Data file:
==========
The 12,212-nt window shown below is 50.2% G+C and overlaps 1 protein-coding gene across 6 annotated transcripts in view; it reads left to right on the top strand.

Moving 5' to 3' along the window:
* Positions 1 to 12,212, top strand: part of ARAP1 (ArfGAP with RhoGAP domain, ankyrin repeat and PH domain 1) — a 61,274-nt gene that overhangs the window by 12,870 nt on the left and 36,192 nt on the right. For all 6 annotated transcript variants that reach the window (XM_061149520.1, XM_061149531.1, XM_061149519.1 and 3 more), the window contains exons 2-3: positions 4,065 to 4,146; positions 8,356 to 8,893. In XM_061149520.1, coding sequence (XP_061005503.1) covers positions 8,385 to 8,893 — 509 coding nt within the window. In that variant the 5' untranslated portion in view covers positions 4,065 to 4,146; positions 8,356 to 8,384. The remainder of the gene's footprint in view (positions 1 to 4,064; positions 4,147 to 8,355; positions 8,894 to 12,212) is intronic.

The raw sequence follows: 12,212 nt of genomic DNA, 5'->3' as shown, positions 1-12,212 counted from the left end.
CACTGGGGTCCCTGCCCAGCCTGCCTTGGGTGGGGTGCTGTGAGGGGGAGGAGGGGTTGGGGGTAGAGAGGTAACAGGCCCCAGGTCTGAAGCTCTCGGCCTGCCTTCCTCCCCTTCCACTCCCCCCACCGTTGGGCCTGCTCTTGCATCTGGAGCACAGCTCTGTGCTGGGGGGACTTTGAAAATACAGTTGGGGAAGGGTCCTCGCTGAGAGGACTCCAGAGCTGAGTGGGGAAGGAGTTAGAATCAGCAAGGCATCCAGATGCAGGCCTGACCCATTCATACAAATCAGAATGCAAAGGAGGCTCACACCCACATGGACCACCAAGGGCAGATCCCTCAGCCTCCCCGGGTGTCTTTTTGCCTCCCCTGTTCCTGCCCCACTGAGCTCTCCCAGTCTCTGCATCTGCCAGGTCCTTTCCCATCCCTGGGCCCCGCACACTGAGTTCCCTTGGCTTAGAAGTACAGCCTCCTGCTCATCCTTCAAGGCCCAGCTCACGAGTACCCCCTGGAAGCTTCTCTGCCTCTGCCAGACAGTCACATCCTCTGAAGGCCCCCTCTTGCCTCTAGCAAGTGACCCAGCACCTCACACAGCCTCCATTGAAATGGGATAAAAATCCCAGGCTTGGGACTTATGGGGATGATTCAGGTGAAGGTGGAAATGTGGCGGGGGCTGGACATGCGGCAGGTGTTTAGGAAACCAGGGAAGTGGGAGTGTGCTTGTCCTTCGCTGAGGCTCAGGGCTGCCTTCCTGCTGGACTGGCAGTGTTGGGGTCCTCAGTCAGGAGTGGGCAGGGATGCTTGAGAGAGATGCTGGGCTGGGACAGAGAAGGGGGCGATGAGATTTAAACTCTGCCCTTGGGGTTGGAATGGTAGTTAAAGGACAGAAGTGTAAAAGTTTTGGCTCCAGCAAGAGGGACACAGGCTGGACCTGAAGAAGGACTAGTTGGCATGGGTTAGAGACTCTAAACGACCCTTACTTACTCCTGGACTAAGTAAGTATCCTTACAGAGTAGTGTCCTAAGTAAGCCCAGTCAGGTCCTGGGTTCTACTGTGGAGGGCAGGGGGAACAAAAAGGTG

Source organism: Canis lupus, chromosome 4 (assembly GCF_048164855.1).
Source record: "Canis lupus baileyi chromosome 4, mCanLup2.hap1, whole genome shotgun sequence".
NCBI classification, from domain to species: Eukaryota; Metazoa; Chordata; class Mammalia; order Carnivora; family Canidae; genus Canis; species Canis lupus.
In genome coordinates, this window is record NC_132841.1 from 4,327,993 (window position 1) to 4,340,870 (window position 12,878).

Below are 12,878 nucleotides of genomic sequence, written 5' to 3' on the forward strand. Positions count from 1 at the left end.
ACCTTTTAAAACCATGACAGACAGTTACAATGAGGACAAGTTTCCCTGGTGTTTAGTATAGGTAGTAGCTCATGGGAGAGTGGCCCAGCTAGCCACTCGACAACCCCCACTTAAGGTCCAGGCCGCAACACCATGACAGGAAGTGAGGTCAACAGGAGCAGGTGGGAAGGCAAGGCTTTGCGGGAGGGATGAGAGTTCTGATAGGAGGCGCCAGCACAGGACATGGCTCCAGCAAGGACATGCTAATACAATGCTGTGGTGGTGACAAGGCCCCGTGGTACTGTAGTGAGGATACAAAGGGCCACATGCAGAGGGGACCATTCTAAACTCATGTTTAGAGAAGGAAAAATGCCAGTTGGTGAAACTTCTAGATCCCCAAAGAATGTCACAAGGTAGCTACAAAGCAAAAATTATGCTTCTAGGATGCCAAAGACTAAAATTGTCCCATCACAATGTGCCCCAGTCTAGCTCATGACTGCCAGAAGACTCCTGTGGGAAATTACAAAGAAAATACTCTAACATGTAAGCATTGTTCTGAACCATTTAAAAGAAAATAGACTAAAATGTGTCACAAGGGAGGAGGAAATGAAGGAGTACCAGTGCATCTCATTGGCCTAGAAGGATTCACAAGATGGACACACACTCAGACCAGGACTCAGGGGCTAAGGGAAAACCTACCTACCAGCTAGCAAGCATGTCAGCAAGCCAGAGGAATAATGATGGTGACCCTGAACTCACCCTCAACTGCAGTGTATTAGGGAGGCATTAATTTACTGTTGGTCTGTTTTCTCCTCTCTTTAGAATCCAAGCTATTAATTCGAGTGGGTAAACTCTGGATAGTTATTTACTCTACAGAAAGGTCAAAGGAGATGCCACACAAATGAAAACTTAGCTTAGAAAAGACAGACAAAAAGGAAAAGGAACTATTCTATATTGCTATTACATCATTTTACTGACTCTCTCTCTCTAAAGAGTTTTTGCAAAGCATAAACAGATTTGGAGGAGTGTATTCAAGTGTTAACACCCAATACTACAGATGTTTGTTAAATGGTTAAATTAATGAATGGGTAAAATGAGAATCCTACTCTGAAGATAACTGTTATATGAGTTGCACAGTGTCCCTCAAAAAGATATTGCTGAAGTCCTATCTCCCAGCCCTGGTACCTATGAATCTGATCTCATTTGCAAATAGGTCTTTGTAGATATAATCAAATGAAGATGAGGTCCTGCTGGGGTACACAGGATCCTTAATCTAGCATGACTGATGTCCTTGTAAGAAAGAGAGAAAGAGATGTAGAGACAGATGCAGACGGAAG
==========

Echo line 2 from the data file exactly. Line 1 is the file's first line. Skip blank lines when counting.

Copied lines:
Moving 5' to 3' along the window: